Yes, “Anti-Aging” Gin Exists, and It’s as Silly as it Sounds

Anti-Aging Gin

Anti-Aging GinMore than a few eyebrows were raised when the “first anti-aging gin” made its way on to the market earlier this year. Appropriately named Anti-aGin, the drink is a 40% proof gin that is touted by its UK makers as an “alcoholic equivalent of a facial.”

The purported age-defying properties stem from the fact that the gin is made with drinkable collagen along with various botanicals such as juniper, chamomile, and licorice.

The Anti-aGin was created exclusively for the Warner Leisure Hotels and is just the latest in edible collagen products, a trend most notably demonstrated by Japan’s collagen-serving beauty restaurants. However, growing popularity is one thing, proven effectiveness is another. Does this Anti-aGin, or any other collagen edible, have the ability to help reduce the signs of aging?

No. No they do not.

The problem is that in order for anything to have an effect on the body, a certain chain of events has to occur:

  • The substance has to get absorbed at an appropriate level.
  • The substance has to get to the desired location in a usable form.
  • Enough of the substance has to reach the area in order to have a meaningful effect.

Unfortunately, edible collagen does not succeed in this regard. Collagen is a protein capable of strengthening skin, replacing dead cells, and promoting elasticity, but there is a reason that collagen treatments are usually administered topically or through an injection. If ingested, collagen is broken down by the digestive process and ends up in a form unsuitable for skin benefits. Even if the collagen wasn’t broken down, there is no guarantee that it would be distributed to the skin in the right locations or amounts to produce cosmetic benefit.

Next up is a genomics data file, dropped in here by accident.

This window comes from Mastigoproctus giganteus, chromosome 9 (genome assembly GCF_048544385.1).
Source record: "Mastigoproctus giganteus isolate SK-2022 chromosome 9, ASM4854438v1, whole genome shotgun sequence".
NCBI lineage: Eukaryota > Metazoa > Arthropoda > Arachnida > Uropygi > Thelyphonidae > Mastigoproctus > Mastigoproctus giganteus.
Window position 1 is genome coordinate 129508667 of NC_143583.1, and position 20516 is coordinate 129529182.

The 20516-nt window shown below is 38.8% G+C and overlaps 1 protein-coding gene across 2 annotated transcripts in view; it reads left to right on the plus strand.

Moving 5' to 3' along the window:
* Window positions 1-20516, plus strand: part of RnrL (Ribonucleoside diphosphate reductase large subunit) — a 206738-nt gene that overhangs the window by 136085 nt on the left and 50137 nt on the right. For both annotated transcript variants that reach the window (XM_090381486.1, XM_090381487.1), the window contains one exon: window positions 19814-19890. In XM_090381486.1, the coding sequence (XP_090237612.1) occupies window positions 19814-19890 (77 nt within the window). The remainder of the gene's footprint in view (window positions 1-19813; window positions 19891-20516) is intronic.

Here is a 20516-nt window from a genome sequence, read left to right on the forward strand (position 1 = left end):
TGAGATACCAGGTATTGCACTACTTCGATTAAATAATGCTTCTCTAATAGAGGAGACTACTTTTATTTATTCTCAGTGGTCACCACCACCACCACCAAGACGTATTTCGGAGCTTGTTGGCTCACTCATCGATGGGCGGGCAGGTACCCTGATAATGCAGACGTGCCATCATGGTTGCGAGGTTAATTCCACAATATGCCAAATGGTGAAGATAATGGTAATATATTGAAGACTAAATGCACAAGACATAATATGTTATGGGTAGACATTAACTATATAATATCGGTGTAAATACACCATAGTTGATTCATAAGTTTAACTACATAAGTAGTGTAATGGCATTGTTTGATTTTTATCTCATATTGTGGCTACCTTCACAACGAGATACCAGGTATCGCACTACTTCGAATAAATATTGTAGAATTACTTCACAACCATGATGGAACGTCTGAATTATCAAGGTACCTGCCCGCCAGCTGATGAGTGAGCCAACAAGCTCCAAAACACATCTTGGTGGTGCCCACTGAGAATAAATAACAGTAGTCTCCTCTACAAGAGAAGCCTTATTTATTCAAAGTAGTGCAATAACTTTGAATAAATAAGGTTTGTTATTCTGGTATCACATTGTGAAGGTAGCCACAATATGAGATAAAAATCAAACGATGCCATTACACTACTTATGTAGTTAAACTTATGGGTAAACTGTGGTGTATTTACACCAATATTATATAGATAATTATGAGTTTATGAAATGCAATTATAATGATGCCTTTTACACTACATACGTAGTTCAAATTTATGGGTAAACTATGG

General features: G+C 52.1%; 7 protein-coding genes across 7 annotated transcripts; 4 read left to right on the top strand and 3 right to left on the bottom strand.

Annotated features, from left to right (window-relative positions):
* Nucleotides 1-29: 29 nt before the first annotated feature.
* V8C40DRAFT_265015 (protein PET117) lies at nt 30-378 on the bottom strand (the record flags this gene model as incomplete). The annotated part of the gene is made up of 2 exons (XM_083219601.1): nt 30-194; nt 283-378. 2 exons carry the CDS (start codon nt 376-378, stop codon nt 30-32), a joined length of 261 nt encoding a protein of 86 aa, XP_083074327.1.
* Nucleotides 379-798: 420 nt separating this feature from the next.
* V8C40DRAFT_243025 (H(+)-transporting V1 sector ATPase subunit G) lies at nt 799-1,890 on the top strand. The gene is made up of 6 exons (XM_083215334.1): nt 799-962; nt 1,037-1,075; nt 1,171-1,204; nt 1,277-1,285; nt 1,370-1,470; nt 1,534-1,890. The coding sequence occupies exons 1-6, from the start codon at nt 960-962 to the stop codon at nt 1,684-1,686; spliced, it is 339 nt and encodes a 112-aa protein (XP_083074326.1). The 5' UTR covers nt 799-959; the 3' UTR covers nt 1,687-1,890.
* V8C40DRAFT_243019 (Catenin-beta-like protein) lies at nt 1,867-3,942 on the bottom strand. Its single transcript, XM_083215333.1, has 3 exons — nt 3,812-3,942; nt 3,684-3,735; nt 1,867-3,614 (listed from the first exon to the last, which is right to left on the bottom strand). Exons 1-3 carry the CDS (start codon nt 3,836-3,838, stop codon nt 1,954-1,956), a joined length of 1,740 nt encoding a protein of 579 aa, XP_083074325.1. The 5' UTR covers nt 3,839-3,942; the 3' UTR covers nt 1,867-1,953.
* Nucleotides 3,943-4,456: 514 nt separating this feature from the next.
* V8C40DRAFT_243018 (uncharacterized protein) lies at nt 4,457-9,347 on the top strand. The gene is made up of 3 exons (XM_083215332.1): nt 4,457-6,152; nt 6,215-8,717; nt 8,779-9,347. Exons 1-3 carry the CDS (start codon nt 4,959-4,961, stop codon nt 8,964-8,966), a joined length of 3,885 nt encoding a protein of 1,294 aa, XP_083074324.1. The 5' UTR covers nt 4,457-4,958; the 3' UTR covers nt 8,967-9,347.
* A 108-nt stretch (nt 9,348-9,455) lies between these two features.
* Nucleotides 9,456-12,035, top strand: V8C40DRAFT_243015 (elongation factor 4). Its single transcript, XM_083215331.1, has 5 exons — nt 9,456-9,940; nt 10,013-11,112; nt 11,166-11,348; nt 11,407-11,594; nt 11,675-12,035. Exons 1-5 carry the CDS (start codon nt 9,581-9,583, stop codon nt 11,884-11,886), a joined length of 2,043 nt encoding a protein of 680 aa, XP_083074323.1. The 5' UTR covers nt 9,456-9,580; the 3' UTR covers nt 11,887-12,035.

As an added problem, the Anti-aGin is a particularly bad form of edible collagen because it’s alcoholic. Alcohol has a dehydrating effect along with its other negative health implications, so drinking anti-aging alcohol is therefore very unlikely to produce beneficial effects and more likely to produce negative ones. It doesn’t help that there is little to no research into the effects of edible collagen so the product neither has scientific support or biological plausibility in its favor. Anti-aGin is also expensive, costing upwards of $50 a bottle.

The verdict? Save your money.

Sources for Today’s Article:

Sha, Y., “New ‘Anti-Aging Gin’ Claims to be the Real Fountain of Youth,” Huffington Post web site, April 25, 2016;, last accessed June 28, 2016.

Kozicka, P., “An ‘Anti-Aging’ Gin and Tonic? Creators Say it’s like an Alcoholic Facial,” Global News web site, April 26, 2016;, last accessed June 28, 2016.

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